BLOG: Engaging Citizens in Air Quality Monitoring
Poor air quality is the largest single environmental risk to public health in the UK. Long-term exposure to air pollution can cause chronic conditions such as cardiovascular and respiratory diseases including lung cancer, leading to reduced life expectancy.
In the UK the Government requires municipalities with areas of poor air quality such as Bradford to implement schemes to reduce air pollution for example by establishing clean air zones.
These workshops help raise awareness of the health impacts of poor air quality and future work by the University will be to extend their focus to include the impact of indoor air quality.
The air we breathe is not as clean as it should be for the good health of people and the environment. It is contaminated from many different sources locally, nationally and globally such as traffic, open fires, industry, agriculture and the chemicals we use in our everyday lives.
These produce a range of harmful pollutants:
- microscopic particles (PM2.5, PM10) that make up smoke and dust from exhausts, brakes and tyres.
- gasses such as nitrogen oxides (NOX) from burning fossil fuels and ammonia (NH3) from agricultural waste, slurry and fertiliser.
- other gasses and vapours referred to as non-methane volatile organic compounds (NMVOCS) from every day products we use at work or home like petrol, solvents, air fresheners, cleaning products and perfumes.
Some of these pollutants, or the processes that produce them, also contribute to climate change so improving air quality may also help reduce the production of greenhouse gasses.
Air pollution affects both respiratory function and circulatory health by causing inflammation. Smaller particles can also pass through the lungs into the blood causing heart attacks, strokes and other circulatory conditions. The effects can be short term, just lasting for the period of high pollution concentrations, but there are also long term impacts from a lower level of exposure over the course of our lives.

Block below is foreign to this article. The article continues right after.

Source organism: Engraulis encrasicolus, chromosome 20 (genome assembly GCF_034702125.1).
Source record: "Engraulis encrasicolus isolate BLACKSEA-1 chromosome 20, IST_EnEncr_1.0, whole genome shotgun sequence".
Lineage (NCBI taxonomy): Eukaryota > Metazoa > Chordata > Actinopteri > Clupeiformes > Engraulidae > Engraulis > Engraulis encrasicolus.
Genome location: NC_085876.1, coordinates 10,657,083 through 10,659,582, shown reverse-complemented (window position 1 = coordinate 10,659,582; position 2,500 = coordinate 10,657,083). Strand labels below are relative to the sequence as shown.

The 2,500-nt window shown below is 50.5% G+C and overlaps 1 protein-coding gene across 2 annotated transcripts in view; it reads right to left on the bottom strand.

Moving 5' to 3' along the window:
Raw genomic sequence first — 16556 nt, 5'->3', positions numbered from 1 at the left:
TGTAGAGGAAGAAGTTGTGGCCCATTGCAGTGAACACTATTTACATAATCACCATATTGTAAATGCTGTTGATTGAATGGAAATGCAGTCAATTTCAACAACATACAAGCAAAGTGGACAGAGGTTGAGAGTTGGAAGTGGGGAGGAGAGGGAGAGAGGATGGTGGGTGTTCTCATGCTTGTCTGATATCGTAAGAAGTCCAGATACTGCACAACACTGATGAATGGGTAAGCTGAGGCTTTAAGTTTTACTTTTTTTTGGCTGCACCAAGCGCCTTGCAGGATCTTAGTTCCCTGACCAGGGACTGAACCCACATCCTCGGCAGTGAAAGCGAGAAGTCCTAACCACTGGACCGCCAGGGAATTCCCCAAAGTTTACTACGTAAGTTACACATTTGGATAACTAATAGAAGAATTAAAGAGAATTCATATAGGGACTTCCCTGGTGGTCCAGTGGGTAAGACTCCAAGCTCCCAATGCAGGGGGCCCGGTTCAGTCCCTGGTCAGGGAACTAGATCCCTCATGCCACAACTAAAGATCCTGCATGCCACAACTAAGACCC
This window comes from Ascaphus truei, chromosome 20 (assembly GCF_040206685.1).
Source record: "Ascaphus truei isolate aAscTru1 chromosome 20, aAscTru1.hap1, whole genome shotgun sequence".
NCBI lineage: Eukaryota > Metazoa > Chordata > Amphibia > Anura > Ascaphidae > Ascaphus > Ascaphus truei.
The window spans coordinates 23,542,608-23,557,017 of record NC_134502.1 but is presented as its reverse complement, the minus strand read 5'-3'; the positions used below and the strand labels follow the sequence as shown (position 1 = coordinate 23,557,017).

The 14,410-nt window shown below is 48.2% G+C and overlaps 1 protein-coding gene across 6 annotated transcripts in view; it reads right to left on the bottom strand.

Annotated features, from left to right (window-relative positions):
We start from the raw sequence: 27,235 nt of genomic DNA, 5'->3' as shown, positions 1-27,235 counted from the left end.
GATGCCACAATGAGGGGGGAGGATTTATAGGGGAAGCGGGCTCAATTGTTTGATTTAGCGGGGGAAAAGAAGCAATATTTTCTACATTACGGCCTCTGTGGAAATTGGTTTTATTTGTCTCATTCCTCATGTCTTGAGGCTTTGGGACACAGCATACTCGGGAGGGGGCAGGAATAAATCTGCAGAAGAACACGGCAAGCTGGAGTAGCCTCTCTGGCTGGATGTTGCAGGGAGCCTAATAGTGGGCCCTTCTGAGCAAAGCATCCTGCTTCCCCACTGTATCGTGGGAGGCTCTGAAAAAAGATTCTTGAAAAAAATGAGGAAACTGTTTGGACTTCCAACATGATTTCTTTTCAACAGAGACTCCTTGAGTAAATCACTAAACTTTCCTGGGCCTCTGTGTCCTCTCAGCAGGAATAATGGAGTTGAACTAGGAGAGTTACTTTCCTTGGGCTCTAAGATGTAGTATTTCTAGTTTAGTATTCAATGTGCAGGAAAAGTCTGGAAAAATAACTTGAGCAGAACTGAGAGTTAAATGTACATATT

Vulnerable groups such as young children, the elderly and those with heart or breathing problems such as asthma are particularly affected.
Deprived communities are more likely to suffer from poor air quality because they are generally more exposed to air pollution, for example, by being close to major roads and have a higher incidence of existing health problems.
This video featuring Born in Bradford highlights the problems.
In Bradford, up to 687 of annual childhood asthma cases may be attributable to air pollution (38% of the total amount) Born in Bradford, 10 Key Findings. Version 2 28.01.2019.
Total preventable deaths attributed to man-made particulate air pollution In Bradford are estimated to be ~220 per year Gowers, Miller and Stedman (2014) - "Estimating local mortality burdens associated with particulate air pollution", Public Health England
Bradford Council and the University of Bradford will be collaborating with ODI Leeds to host #AirHack2 in September to look at:
- devices to measure air quality
- the availability and use-ability of existing air quality data
- projects measuring and sharing air pollution levels
- how to raise awareness, involve and empower citizens
- current community health initiatives focussing on air pollution
- proposals to address air pollution e.g. Clean Air Zones
Video by Born In Bradford